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The Application of Common-practice Elements in Modern Music: Examining Examples of Musical Continuity in Selected Piano Works of James R Wintle

Description: The purpose of this dissertation is to analyze the ways in which distinguished American composer James RayWintle (1942-2013) addresses the problem of formal unity and incorporates previous musical styles in his post-tonal compositions. Because post-tonal music lacks many of the pillars that create tonal structure, it can be difficult for a composer to maintain a sense of form when writing in this style. Wintle attempts to circumvent this issue by incorporating common-practice elements, such as formal sections, familiar stylistic gestures, and referential-pitch organization into his works. For this analysis, the author has selected three of Wintle’s piano compositions that best represent his compositional approach and diverse techniques: Album Leaves - A Set of Five Character Pieces for Piano (2001), Scherzino (Street Scenes of Ovada) for Solo Piano (2010), and Four Miniatures for Piano Four Hands (2003). Wintle’s artistic style borrows extensively from Western classical music, encompassing various historical periods and quoting several major composers. Additionally, he incorporates a variety of musical styles into his chamber works and those for solo piano. These range from the dance suites of the French Baroque and Brahmsian-character pieces to American ragtime. This research also describes Wintle’s compositional style and his borrowing of 18th- and 19th-century techniques, forms, and titles, all set in a post-tonal language. The interviews conducted with the composer and his own program notes serve as primary sources, lending an invaluable insight into his works.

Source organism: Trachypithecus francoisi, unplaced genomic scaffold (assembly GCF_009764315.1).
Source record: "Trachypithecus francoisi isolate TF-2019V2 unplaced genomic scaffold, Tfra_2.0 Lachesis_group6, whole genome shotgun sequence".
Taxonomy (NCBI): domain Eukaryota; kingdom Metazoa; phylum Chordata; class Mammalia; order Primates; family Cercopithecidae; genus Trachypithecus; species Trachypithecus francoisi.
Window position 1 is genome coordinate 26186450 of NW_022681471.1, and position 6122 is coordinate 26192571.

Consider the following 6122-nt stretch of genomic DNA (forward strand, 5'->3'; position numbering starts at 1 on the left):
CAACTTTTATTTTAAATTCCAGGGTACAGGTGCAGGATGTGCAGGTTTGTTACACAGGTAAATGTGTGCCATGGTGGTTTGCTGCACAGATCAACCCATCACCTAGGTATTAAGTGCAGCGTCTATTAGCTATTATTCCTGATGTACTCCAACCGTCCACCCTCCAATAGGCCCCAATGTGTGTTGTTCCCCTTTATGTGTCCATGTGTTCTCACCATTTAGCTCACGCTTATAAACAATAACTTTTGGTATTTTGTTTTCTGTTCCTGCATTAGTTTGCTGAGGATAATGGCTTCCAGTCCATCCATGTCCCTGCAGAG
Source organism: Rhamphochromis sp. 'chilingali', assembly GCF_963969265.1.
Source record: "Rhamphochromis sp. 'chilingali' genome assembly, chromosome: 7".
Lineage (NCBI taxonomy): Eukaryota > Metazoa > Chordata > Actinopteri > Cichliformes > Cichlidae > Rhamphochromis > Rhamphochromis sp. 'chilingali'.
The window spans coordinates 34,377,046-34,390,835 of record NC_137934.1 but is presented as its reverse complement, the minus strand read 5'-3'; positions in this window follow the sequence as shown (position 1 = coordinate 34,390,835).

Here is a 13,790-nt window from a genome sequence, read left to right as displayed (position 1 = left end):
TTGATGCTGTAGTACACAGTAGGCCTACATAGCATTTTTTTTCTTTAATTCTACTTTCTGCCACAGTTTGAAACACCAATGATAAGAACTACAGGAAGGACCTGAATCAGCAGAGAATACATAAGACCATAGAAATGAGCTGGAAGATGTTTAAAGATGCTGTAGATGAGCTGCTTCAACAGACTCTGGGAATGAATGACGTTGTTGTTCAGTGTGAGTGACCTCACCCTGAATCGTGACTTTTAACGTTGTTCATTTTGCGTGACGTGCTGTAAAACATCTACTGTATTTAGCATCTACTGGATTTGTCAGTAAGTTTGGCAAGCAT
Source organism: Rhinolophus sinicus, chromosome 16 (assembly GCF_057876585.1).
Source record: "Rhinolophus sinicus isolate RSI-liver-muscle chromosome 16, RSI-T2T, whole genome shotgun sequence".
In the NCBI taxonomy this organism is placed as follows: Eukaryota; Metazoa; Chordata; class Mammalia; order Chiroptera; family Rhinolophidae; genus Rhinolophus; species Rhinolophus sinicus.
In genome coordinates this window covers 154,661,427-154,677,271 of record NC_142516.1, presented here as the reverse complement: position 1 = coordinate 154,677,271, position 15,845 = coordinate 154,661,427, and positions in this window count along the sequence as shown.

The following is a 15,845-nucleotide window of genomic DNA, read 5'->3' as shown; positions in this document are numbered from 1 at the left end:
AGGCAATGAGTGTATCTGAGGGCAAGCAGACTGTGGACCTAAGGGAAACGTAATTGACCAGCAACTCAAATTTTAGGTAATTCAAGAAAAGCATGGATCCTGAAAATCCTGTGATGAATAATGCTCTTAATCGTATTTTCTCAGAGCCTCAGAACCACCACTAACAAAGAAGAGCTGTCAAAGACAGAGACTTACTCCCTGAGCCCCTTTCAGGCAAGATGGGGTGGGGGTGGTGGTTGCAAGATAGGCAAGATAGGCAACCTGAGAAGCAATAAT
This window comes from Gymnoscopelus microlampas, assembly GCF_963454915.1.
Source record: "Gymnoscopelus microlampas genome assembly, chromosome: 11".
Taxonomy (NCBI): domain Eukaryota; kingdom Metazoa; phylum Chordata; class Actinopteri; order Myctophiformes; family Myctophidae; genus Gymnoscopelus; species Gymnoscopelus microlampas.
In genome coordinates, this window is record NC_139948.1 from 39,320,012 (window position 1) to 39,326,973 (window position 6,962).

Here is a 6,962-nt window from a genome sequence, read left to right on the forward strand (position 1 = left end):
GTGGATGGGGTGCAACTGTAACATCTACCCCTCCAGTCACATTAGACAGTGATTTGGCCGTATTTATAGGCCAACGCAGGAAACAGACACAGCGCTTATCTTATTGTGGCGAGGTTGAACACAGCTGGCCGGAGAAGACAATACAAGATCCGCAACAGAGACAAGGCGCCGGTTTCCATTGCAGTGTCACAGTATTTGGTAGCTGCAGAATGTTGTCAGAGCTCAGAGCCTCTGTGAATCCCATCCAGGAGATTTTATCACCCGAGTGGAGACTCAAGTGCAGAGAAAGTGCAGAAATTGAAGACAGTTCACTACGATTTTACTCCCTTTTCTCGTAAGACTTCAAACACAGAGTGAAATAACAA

Date: December 2014
Creator: Kim, Sung-Yun
Partner: UNT Libraries